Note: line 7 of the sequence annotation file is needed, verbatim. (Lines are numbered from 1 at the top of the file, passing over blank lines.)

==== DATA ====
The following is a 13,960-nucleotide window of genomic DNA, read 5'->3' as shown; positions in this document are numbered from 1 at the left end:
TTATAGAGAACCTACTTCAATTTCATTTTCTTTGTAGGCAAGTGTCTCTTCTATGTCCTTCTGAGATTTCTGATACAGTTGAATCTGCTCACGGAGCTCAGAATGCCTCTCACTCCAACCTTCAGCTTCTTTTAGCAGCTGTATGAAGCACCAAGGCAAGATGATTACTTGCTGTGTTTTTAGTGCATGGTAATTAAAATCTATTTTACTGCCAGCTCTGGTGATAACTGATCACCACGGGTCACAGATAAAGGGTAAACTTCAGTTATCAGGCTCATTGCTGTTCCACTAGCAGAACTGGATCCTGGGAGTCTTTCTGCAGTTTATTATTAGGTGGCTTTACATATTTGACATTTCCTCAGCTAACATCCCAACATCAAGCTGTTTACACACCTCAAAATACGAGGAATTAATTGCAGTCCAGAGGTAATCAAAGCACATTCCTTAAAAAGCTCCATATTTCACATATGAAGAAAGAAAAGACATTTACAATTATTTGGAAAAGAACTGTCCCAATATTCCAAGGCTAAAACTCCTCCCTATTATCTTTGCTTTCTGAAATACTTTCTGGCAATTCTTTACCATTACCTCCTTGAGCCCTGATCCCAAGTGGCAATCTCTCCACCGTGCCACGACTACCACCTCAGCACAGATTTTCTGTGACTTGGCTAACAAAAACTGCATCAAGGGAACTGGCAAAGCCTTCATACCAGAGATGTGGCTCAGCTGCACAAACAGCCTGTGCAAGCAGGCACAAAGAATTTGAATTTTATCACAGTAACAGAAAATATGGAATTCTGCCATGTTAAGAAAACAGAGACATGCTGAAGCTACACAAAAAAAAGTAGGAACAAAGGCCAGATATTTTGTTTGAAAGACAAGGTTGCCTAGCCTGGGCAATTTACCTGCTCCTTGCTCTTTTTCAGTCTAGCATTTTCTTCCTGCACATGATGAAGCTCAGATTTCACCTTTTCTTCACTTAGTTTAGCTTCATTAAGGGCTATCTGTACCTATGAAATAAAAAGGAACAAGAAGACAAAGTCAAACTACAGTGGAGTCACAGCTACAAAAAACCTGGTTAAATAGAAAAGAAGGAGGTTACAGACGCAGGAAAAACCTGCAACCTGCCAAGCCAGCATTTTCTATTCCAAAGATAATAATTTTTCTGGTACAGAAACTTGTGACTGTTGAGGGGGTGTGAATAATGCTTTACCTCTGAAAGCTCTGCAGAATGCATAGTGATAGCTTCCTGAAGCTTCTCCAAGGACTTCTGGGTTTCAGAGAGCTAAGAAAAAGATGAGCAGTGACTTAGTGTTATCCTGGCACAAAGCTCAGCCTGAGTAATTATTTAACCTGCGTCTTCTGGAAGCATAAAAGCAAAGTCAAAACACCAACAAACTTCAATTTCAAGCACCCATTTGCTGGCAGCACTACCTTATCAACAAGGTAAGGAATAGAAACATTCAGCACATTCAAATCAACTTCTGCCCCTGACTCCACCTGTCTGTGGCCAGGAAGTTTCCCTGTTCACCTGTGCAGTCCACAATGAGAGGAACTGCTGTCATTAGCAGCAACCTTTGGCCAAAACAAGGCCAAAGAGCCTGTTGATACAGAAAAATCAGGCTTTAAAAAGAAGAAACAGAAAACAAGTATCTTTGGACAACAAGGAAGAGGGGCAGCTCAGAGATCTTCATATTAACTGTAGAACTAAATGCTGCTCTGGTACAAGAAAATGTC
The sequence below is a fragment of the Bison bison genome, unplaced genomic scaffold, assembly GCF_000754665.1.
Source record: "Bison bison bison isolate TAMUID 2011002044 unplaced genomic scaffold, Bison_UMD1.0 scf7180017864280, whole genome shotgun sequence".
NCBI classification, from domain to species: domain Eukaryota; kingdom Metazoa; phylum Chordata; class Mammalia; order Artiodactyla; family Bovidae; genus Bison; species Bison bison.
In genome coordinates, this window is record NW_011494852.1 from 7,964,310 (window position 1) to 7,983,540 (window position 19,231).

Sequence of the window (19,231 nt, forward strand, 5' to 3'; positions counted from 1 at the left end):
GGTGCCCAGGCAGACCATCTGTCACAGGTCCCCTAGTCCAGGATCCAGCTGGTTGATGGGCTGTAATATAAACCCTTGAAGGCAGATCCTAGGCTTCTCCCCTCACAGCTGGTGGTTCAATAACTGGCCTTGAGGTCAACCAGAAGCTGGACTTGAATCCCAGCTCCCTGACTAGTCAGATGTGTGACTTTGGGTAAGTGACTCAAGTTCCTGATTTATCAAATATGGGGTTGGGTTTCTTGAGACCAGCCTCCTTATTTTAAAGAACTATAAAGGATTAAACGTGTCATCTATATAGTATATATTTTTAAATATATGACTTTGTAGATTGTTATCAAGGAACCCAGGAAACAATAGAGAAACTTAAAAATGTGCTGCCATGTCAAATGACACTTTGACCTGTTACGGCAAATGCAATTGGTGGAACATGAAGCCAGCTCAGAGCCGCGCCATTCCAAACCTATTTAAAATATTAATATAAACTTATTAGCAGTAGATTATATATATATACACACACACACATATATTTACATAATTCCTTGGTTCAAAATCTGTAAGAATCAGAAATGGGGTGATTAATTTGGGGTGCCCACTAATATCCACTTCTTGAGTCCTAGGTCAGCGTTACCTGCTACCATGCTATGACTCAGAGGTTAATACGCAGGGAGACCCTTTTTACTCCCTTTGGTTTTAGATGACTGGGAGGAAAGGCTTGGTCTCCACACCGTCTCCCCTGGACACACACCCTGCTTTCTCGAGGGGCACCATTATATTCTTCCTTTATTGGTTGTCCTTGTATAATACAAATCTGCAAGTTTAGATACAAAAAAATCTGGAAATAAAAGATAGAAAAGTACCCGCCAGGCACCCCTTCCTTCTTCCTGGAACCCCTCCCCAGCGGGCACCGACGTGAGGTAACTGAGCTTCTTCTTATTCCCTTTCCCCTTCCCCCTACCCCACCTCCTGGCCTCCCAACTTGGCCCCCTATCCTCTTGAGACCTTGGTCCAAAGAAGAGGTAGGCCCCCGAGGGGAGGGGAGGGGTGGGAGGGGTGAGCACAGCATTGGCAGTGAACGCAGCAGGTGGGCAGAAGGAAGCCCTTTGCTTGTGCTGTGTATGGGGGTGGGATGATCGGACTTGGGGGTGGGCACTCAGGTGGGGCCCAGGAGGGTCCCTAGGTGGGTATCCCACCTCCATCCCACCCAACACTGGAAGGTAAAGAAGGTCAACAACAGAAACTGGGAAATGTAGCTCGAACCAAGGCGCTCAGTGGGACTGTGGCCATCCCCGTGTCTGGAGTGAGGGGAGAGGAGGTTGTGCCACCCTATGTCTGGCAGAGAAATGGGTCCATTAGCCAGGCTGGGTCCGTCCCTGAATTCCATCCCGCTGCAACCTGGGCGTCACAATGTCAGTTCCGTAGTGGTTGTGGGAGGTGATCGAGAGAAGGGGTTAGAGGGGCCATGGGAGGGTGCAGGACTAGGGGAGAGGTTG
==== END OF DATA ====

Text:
Sequence of the window (19,231 nt, forward strand, 5' to 3'; positions counted from 1 at the left end):